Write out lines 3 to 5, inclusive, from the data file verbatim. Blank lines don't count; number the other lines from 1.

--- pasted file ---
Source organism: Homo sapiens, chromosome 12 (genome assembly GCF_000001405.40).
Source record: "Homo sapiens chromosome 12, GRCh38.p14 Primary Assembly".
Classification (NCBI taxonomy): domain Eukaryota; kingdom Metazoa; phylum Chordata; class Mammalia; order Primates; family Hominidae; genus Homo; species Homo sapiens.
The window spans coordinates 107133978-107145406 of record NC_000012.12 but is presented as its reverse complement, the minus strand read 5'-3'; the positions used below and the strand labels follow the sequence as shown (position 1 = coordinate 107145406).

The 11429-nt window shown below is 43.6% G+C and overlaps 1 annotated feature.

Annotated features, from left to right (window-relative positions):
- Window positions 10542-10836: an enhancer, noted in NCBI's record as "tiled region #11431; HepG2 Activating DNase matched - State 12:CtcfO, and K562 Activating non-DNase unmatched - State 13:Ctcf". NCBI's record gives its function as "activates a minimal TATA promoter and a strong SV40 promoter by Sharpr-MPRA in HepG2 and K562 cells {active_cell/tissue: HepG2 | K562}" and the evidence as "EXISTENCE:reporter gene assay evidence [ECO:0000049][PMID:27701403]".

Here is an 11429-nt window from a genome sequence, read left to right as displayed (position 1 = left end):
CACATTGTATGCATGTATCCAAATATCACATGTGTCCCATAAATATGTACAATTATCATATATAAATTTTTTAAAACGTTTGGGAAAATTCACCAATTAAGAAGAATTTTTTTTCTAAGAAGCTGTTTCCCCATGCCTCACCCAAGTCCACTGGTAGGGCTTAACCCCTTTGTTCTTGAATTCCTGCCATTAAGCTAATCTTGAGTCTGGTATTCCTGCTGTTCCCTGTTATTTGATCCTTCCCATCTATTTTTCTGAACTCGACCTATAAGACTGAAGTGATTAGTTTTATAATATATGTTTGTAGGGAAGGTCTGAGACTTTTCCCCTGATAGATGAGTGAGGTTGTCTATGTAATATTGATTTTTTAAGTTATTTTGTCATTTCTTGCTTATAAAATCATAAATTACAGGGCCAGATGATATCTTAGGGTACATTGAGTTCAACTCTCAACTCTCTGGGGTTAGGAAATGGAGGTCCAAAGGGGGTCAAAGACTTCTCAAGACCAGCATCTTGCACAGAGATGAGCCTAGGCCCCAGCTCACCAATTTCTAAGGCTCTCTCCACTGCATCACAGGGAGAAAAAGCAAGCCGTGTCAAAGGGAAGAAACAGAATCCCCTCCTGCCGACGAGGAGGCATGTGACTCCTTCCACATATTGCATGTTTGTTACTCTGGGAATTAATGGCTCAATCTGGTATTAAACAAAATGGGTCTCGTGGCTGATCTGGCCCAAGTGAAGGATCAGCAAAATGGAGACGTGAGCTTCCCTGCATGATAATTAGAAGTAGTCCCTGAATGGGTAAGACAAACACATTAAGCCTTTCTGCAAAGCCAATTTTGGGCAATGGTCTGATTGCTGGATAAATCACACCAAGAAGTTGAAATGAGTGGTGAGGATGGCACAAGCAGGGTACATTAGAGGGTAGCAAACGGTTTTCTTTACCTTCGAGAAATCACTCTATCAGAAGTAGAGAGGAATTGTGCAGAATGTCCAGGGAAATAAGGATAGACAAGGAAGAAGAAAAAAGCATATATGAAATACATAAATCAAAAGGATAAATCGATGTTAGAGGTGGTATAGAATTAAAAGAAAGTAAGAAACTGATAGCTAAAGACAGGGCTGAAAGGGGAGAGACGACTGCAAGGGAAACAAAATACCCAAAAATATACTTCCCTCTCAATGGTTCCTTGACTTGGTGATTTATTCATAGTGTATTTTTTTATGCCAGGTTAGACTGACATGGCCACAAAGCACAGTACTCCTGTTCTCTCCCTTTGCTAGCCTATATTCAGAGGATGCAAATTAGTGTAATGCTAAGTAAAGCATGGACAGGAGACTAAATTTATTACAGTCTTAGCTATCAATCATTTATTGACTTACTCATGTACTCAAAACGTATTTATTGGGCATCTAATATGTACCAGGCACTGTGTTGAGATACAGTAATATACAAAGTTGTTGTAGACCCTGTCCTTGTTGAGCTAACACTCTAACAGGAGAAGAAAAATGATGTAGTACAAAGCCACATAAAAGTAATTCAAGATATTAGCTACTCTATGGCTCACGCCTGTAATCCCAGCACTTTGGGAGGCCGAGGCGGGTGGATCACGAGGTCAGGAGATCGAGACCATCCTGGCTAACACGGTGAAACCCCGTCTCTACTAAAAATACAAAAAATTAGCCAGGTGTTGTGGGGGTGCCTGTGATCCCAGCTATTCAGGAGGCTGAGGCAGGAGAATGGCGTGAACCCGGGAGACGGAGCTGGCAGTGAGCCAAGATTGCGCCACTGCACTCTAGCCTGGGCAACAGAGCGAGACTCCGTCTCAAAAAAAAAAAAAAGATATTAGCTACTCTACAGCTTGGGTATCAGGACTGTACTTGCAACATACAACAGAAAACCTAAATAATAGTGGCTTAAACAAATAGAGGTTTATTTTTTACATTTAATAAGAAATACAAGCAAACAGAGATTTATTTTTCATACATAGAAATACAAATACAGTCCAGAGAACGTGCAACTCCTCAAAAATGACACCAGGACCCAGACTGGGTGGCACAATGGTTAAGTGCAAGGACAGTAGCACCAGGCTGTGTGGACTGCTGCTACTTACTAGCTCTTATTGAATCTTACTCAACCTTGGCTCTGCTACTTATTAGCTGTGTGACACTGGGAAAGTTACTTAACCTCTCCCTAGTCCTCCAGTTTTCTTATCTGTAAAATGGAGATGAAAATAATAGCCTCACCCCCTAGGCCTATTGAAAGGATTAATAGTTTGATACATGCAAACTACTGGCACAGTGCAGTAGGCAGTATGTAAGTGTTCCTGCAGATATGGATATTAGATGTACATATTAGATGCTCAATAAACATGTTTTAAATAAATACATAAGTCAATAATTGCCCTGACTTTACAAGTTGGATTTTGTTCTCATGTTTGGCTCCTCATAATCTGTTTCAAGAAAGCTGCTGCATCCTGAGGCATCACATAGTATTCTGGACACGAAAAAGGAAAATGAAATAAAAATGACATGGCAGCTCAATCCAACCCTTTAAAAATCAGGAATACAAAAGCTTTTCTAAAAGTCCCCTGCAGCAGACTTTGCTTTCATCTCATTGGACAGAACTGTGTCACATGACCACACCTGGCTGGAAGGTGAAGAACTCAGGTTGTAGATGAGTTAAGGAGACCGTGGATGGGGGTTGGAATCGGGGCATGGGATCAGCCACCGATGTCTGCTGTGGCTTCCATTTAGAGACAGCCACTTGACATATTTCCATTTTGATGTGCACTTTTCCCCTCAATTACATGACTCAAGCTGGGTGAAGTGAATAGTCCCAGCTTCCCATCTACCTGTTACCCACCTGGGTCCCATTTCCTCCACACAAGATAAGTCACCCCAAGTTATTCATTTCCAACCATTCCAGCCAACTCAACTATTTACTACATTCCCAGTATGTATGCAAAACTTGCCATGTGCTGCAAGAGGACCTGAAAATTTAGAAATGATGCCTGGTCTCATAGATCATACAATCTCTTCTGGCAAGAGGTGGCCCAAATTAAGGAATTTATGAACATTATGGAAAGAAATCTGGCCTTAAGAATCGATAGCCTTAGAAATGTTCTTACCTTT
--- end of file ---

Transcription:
Classification (NCBI taxonomy): domain Eukaryota; kingdom Metazoa; phylum Chordata; class Mammalia; order Primates; family Hominidae; genus Homo; species Homo sapiens.
The window spans coordinates 107133978-107145406 of record NC_000012.12 but is presented as its reverse complement, the minus strand read 5'-3'; the positions used below and the strand labels follow the sequence as shown (position 1 = coordinate 107145406).

The 11429-nt window shown below is 43.6% G+C and overlaps 1 annotated feature.